Let Us Express Our Rights

By A. Jeyaraj

Make Politicians Work for Us

During the Annual General Meeting of Lim Garden Residents Association (LGRA), the residents felt that there seemed to be no end to their problems. The residents realised that since the election is around the corner, politicians would come by to solicit for votes and they should make use of the politicians and get things done.

This time around LGRA would prepare its own manifesto and ask potential candidates to make a pledge that they would incorporate this manifesto into theirs. The residents would only vote for candidates who are prepared to fight for their cause.

Three main areas of concern in Lim Garden are:

  • Annual flooding
  • Absence of a sewage system
  • Upgrading of drainage system
  • Abandoned houses.

In the quest for a better Malaysia, people here must be able to compel politicians to serve them. One of the biggest challenges facing Malaysians is their inclination to idolise the politicians once the latter are elected to power. We must change this mentality and make politicians work for us. Until and unless this happens, we will continue to face the same problems.

We, the voters are at fault for the problems we face. We did not let our politicians know what we want. It is time we let the politicians know that they must work for the interest of the voters.

All residents associations (RAs) must prepare their own manifestos and inform those standing for election that the residents will only vote for the candidate who accepts their manifestos. During social functions our elected representatives seem to be friendly and helpful, but, in reality, it is difficult to contact them. I am writing this from my personal experience. They cannot be contacted or are too busy to meet you.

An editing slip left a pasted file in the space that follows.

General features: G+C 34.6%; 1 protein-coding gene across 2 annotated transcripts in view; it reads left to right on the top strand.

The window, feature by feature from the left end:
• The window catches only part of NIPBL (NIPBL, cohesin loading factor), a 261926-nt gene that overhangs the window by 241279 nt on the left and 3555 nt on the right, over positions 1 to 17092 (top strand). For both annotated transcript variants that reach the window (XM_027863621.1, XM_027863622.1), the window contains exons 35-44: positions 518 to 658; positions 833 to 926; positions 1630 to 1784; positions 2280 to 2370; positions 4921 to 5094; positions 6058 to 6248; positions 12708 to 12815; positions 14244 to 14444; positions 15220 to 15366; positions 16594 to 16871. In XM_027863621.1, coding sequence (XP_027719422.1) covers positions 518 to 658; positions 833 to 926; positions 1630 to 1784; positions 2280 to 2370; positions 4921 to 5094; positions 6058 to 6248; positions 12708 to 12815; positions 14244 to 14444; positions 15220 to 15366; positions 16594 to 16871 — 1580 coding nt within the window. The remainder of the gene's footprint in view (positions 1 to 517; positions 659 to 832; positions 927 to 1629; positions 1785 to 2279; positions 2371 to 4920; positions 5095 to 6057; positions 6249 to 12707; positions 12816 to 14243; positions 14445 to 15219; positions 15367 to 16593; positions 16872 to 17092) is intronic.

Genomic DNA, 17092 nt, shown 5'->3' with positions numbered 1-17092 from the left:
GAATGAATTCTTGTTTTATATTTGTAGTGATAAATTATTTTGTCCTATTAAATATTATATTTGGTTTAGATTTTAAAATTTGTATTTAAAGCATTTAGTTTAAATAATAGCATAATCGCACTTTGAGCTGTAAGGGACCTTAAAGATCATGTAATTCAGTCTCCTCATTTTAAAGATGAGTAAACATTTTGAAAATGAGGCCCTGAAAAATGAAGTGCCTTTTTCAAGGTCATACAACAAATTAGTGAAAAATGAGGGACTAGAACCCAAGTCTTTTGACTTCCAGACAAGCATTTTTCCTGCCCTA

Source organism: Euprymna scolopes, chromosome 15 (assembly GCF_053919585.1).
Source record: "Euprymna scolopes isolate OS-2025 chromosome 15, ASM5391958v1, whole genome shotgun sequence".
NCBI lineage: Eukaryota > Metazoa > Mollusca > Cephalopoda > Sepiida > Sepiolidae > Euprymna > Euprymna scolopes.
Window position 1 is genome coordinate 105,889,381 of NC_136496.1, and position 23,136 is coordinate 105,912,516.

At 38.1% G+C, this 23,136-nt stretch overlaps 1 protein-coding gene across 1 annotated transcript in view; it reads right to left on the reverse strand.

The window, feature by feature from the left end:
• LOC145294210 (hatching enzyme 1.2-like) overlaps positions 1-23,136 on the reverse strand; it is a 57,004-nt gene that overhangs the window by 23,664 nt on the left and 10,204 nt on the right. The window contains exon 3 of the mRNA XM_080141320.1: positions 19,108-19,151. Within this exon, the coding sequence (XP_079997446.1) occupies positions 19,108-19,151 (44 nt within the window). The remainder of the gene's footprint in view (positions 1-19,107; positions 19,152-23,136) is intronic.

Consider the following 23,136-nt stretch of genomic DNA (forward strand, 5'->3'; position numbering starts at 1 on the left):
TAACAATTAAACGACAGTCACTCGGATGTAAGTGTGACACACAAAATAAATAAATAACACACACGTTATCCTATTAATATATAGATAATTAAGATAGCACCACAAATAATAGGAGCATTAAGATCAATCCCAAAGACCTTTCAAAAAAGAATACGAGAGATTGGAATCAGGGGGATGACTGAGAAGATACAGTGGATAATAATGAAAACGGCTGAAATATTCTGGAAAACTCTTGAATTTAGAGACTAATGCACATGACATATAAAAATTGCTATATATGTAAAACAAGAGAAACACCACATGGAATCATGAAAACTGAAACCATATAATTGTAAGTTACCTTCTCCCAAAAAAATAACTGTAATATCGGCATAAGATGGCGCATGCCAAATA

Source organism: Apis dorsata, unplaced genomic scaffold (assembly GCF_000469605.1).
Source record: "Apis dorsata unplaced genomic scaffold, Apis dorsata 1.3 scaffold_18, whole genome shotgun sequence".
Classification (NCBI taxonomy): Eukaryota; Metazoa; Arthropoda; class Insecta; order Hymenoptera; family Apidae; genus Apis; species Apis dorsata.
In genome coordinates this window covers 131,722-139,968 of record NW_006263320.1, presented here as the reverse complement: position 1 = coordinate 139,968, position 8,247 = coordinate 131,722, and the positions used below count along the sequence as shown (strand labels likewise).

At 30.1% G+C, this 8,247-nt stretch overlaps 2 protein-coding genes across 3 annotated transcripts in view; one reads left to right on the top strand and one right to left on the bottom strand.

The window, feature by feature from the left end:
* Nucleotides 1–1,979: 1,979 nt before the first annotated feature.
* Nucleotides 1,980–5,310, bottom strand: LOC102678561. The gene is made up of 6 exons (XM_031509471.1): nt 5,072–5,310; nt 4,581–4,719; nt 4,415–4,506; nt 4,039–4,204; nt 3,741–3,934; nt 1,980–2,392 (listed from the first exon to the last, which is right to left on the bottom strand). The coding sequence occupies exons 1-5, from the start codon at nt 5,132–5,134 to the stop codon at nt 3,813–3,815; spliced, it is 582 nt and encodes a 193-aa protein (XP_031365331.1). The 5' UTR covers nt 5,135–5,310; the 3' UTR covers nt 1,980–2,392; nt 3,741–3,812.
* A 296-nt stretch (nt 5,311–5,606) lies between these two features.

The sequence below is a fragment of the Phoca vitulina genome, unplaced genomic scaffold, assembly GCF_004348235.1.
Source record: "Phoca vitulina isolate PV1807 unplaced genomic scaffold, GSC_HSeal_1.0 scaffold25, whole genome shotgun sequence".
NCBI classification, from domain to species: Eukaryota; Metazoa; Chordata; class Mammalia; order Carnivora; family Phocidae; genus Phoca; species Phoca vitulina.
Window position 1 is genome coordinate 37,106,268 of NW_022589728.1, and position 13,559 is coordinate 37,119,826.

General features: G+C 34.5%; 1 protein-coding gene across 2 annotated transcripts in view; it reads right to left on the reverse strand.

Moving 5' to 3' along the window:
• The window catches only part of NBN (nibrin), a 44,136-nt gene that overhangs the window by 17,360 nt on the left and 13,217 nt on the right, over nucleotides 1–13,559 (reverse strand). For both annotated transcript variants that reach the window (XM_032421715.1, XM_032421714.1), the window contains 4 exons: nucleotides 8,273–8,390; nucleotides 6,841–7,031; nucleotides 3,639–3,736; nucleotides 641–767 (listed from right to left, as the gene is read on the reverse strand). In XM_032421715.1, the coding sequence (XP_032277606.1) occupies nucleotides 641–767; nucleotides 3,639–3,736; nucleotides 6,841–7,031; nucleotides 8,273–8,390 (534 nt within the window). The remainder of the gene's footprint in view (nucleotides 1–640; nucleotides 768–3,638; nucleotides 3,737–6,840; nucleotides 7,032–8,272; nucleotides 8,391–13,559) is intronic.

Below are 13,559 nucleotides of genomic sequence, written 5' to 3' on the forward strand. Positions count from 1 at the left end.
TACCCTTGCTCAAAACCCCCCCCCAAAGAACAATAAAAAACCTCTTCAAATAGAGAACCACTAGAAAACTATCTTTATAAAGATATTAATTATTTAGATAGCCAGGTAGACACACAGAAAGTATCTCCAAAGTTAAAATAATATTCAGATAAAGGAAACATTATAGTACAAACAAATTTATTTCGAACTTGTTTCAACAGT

It is up to us to make politicians realise that they cannot take voters for granted anymore. We must let them know that we know our rights.

In addition to specific issues in their housing estates, RAs must also include issues that are common to all, such as:

  • Second general hospital for Ipoh.
  • Solve acute parking problems and traffic jams.
  • Integrated public transport.
  • Buses must serve the people and not the other way round. It is ridiculous for a person to travel 20km to take an express bus.
  • Annual allocation must be given to all state assemblymen and MPs, regardless of their political affiliation. All of us pay our taxes and must be treated equally.
  • Before every state assembly/parliament sitting, state assemblymen/MPs must ask their constituents whether they have any issues to raise.
  • After every assembly/parliament sitting, state assemblymen/MPs must inform their constituents issues that were discussed and how they affect them.

Our Mayor is appointed by the Menteri Besar (MB) and as such he has no authority to do anything unilaterally. He must get approval from the MB. Complaints regarding Ipoh City Council must also be directed to the state assemblymen for action. Since most of the councillors are political appointees, they are only answerable to their parties and are not interested in the welfare of residents in their zones. Most of the councillors are not familiar with their zones and are unaware of the goings-on.

During Pangkor Dialogue 2017, Michael Earl Cornett Sr, Mayor of Oklahoma City was invited to give a talk. He is the first mayor to be elected for four terms. His most notable achievement is transforming Oklahoma City into a place where obesity should not thrive. Cornet set about rebuilding the city around the pedestrian rather than the car. He made presentation of the improvements he had made to the city with photos of before and after. He could do this because he was elected. Can we dream of this happening in Ipoh?

Meanwhile, there is a campaign calling for voters to boycott the upcoming general elections by deliberately spoiling their votes. The campaign is known as UndiRosak. They choose neither Barisan Nasional or Pakatan Harapan and prefer to spoil their votes on polling day. Spoiling your votes will not solve our problem. If this group is serious, then it must come out and make the change it wants.

Individually we cannot do much, but collectively we can make our elected representatives do what we want. As a responsible citizen it is our duty to vote and make the change. Together we can excel.

In his first address to the nation, after being elected as President of South Africa, Cyril Ramaphosa said, “I’m a servant of the people”. Our politicians should do the same.

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